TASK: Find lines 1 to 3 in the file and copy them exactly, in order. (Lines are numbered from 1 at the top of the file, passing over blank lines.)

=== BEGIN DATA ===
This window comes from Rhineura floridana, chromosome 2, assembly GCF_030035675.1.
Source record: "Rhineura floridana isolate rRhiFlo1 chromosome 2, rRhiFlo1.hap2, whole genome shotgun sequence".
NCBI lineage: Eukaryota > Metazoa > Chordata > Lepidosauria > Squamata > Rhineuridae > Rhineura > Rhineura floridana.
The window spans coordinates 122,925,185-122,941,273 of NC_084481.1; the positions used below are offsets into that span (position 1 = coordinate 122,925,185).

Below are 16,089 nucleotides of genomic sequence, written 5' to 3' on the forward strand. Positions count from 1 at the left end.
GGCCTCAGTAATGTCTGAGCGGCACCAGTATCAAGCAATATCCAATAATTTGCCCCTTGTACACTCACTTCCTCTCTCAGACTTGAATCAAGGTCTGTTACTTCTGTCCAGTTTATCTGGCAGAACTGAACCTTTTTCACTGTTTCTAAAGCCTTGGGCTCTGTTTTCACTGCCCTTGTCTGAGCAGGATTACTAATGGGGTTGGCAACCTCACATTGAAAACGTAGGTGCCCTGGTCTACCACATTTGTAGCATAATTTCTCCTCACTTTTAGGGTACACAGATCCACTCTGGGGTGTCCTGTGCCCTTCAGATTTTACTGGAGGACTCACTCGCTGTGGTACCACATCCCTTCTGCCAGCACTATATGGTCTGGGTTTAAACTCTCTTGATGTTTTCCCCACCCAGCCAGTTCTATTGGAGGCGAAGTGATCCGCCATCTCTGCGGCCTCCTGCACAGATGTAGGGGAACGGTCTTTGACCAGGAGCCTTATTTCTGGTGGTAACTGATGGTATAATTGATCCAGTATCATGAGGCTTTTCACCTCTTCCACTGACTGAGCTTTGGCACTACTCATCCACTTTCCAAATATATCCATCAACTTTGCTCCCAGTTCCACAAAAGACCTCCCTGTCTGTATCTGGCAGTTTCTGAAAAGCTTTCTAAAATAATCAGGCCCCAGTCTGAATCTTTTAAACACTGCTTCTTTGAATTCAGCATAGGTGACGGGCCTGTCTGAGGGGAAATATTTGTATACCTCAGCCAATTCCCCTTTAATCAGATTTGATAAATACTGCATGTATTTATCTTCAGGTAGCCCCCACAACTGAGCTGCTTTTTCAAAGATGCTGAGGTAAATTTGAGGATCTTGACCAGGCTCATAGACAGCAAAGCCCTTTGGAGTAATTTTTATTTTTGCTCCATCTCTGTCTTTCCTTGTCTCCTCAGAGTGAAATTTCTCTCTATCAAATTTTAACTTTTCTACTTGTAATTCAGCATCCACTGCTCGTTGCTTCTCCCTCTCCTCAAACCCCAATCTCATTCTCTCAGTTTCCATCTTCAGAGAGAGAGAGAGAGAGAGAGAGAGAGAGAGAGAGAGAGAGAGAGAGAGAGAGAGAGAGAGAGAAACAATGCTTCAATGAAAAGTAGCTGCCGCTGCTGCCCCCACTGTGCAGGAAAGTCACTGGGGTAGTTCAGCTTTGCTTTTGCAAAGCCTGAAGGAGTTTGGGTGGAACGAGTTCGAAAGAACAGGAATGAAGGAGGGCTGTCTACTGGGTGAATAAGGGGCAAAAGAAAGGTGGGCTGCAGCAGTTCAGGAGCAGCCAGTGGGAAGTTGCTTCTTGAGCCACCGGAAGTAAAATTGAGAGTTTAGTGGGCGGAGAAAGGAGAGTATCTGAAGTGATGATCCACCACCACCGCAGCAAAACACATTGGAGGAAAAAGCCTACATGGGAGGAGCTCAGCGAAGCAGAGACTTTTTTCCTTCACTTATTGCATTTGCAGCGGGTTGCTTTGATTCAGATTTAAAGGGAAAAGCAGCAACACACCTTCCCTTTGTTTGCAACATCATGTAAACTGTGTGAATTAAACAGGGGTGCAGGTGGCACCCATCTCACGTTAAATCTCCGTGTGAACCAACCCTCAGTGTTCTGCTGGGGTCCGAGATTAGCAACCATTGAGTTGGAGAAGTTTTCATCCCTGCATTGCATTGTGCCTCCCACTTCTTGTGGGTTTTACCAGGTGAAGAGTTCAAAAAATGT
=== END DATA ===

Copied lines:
This window comes from Rhineura floridana, chromosome 2, assembly GCF_030035675.1.
Source record: "Rhineura floridana isolate rRhiFlo1 chromosome 2, rRhiFlo1.hap2, whole genome shotgun sequence".
NCBI lineage: Eukaryota > Metazoa > Chordata > Lepidosauria > Squamata > Rhineuridae > Rhineura > Rhineura floridana.